In fact, you have enough information to find your Swiss connection: the immigrant's name, his exact date of birth, and the name of the town he came from. Many Americans with Swiss roots have to search for many years before they find these 3 key facts. Without those facts, there is rarely a way to proceed, because any record you find could be just another person with the same name.
The next step is to figure out where the church records from Brunnenthal are. The originals will probably be in the cantonal archives of Solothurn, but they may have been microfilmed and so may be available through the FamilySearch.org web site.
The best site for figuring out which PARISH contains the records for any particular TOWN in Switzerland is the on-line version of the Historical Dictionary of Switzerland (in German, French, or Italian, no English version) at https://hls-dhs-dss.ch
. The user interface for this site used to be just a simple search form that was very intuitive. Unfortunately, the site has now switched to an elaborate "user experience" model, so it's hard to locate the search form. However, there is an article on Brunnenthal, which says that it was part of the Evangelical Reformed (that's Swiss protestant) parish of Messen. So, it is the church records of Messen that you want. (The article also mentions that Brunnenthal was the poorest village in the area, and is now merged into Messen.) (Another way to locate church records for small Swiss villages is to use a "keyword" search for the Family History Library Catalogue, on the FamilySearch.org web site. But the Swiss history web site should be more complete.)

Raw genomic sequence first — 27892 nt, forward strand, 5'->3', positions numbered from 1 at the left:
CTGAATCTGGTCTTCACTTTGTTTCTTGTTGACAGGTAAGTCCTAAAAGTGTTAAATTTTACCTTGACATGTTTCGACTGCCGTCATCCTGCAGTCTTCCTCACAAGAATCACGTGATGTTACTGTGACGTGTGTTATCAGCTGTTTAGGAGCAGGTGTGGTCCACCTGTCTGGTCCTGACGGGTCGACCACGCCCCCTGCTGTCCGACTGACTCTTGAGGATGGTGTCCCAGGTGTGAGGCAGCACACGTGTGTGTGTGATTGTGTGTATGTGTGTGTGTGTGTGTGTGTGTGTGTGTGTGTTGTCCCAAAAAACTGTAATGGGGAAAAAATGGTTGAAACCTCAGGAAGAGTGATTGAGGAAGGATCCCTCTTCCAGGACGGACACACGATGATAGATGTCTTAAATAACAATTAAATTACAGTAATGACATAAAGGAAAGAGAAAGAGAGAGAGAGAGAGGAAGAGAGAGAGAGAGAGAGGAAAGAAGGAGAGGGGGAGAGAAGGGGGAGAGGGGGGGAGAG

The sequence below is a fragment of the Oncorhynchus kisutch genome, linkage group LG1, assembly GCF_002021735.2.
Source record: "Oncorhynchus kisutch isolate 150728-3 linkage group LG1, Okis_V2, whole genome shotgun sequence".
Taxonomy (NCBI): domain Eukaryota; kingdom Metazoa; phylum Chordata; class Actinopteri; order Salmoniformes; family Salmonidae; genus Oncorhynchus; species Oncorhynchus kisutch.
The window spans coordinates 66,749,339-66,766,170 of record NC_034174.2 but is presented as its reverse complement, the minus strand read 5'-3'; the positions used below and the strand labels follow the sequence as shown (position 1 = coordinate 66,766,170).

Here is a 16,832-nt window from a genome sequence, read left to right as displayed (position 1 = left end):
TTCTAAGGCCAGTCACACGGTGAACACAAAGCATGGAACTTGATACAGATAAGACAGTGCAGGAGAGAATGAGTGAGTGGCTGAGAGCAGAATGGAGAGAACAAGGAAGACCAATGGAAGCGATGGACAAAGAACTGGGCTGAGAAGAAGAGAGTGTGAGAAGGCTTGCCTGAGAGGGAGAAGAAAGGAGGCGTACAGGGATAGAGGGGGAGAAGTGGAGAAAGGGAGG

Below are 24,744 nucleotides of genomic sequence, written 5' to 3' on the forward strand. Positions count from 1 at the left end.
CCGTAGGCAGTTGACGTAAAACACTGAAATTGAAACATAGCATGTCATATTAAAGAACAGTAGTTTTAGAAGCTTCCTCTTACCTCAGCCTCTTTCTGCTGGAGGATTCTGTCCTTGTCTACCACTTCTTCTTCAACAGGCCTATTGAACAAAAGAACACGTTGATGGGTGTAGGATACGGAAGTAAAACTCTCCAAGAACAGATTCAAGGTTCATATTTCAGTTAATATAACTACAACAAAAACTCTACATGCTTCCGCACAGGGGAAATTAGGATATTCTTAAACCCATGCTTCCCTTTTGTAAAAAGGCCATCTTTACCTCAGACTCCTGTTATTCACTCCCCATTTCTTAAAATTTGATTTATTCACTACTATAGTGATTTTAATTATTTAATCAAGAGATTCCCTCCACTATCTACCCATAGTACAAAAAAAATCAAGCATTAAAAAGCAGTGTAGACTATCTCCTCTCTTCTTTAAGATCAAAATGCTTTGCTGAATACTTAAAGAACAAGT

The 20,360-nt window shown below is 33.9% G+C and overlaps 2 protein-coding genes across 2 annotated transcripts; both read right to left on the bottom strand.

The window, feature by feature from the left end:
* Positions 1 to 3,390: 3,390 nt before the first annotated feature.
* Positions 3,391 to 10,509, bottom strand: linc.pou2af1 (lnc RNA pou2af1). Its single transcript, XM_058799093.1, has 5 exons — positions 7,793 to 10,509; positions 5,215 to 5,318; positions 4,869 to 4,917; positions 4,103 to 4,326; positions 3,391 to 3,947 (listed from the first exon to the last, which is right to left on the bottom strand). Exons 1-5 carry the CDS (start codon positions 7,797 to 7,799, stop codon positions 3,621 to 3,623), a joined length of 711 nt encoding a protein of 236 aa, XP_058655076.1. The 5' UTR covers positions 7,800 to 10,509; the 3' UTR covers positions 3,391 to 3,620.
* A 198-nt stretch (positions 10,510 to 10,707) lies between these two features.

I found that the church are digitized on the FamilySearch.org web site, but you will have to access them from a computer at one of theLDS Family History Libraries. Also, the catalogue information on the FamilySearch.org web site makes me think there MAY be a gap in the records covering exactly the dates you need! However, I see that there is a register of church confirmations (usually around age 15 or so?) that covers the years you need, so even if there are some years of births missing, you may be able to spot your ancestor among the confirmations, and maybe get the family information that way. Also, a close reading of the records will often show information about family members who appear as sponsors (witnesses, godparents, etc.) There's also a possibility that the "missing" records are really on the microfilms but weren't properly inventoried when the microfilms were catalogued, probably many years ago, or that there are additional church books in the custody of the cantonal archives of Solothurn (there will be a web site for the archives, and it may have an on-line catalogue of their holdings).
There are a lot of options that can be explored. If you haven't had experience with this sort of research before, you might consider joining a local genealogical society.